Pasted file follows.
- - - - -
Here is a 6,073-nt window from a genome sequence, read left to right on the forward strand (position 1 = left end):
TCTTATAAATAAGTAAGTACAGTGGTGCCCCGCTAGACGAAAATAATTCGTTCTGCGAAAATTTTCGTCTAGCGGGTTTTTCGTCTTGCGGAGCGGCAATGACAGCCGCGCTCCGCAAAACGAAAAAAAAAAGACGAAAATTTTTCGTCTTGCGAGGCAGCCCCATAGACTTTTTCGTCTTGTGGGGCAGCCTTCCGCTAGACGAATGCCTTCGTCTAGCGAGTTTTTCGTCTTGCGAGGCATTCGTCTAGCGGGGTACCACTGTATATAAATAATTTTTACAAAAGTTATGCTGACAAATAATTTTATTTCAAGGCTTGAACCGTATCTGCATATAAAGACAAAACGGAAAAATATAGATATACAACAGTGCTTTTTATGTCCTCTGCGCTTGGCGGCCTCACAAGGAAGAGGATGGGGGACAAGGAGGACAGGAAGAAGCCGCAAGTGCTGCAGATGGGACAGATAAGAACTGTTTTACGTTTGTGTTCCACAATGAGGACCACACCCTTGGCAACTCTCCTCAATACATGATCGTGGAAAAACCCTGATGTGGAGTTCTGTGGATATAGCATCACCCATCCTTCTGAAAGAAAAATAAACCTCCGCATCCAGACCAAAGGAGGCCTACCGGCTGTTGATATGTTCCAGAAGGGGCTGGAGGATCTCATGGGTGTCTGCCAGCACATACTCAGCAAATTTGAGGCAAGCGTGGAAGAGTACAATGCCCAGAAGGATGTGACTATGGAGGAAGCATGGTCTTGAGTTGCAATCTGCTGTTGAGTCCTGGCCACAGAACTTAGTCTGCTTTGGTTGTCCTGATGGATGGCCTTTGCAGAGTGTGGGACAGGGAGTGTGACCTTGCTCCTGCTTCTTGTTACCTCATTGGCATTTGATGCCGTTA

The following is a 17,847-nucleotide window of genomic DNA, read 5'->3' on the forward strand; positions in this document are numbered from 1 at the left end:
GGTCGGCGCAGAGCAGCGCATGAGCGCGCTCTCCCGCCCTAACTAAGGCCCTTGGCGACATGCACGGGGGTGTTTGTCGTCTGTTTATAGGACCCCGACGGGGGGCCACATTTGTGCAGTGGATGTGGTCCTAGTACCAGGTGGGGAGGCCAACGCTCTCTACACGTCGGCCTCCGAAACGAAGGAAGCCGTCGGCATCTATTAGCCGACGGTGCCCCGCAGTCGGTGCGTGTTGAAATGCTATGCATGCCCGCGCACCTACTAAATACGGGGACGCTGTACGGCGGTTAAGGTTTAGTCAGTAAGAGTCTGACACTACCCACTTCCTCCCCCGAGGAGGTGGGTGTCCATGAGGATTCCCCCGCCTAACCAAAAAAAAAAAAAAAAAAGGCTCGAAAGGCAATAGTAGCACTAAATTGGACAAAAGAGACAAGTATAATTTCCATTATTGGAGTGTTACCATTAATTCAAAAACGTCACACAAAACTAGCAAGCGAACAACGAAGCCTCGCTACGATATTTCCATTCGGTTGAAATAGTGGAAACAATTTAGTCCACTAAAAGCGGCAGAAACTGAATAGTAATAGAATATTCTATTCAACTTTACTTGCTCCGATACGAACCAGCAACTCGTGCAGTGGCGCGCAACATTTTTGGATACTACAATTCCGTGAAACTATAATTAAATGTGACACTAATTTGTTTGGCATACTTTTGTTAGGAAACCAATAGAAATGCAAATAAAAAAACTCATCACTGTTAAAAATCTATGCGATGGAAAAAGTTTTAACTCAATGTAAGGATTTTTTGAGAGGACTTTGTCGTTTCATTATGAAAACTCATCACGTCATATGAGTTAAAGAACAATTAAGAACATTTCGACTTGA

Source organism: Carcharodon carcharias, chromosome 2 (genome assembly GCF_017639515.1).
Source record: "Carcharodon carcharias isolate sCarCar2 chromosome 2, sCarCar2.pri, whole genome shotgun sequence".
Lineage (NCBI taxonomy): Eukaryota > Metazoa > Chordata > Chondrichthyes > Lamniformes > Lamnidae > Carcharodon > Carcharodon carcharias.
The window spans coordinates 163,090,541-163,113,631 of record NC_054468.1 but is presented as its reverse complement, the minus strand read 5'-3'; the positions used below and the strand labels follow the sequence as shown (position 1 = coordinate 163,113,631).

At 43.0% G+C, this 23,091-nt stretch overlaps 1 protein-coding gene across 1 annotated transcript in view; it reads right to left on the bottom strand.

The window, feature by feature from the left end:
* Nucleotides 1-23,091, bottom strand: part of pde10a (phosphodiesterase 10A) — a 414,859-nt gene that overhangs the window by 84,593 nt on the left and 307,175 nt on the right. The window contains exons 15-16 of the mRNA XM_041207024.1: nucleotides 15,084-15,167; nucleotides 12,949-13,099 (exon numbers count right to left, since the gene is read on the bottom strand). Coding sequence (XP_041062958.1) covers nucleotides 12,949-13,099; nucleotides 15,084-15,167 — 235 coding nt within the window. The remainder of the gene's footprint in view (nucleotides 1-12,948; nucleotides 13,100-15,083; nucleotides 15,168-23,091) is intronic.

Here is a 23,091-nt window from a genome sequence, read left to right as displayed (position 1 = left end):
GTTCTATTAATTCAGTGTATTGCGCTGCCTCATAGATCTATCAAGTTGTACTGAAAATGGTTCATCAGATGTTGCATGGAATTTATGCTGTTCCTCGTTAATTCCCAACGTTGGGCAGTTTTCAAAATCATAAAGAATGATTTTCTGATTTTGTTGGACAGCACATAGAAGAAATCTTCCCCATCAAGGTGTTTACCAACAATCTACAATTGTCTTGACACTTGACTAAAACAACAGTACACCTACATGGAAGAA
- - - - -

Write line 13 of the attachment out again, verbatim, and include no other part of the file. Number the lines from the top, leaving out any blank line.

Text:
GTTCTATTAATTCAGTGTATTGCGCTGCCTCATAGATCTATCAAGTTGTACTGAAAATGGTTCATCAGATGTTGCATGGAATTTATGCTGTTCCTCGTTAATTCCCAACGTTGGGCAGTTTTCAAAATCATAAAGAATGATTTTCTGATTTTGTTGGACAGCACATAGAAGAAATCTTCCCCATCAAGGTGTTTACCAACAATCTACAATTGTCTTGACACTTGACTAAAACAACAGTACACCTACATGGAAGAA